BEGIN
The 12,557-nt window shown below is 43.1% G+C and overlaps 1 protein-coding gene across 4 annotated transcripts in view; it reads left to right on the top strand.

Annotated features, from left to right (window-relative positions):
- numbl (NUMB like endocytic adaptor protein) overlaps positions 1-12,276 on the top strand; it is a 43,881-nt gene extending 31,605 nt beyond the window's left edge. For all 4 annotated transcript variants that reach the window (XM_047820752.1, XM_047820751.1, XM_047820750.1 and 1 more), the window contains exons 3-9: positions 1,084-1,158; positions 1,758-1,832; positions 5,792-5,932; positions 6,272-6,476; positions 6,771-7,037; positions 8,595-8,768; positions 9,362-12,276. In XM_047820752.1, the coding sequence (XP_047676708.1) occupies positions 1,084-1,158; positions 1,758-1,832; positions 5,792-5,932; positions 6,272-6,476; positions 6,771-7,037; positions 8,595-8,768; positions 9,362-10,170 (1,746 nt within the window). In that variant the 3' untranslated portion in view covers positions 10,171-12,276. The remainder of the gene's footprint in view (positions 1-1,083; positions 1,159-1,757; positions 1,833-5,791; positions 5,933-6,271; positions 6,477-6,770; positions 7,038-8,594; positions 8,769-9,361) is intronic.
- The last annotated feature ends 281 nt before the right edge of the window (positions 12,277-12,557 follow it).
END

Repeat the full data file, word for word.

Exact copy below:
The 12,557-nt window shown below is 43.1% G+C and overlaps 1 protein-coding gene across 4 annotated transcripts in view; it reads left to right on the top strand.

Annotated features, from left to right (window-relative positions):
- numbl (NUMB like endocytic adaptor protein) overlaps positions 1-12,276 on the top strand; it is a 43,881-nt gene extending 31,605 nt beyond the window's left edge. For all 4 annotated transcript variants that reach the window (XM_047820752.1, XM_047820751.1, XM_047820750.1 and 1 more), the window contains exons 3-9: positions 1,084-1,158; positions 1,758-1,832; positions 5,792-5,932; positions 6,272-6,476; positions 6,771-7,037; positions 8,595-8,768; positions 9,362-12,276. In XM_047820752.1, the coding sequence (XP_047676708.1) occupies positions 1,084-1,158; positions 1,758-1,832; positions 5,792-5,932; positions 6,272-6,476; positions 6,771-7,037; positions 8,595-8,768; positions 9,362-10,170 (1,746 nt within the window). In that variant the 3' untranslated portion in view covers positions 10,171-12,276. The remainder of the gene's footprint in view (positions 1-1,083; positions 1,159-1,757; positions 1,833-5,791; positions 5,933-6,271; positions 6,477-6,770; positions 7,038-8,594; positions 8,769-9,361) is intronic.
- The last annotated feature ends 281 nt before the right edge of the window (positions 12,277-12,557 follow it).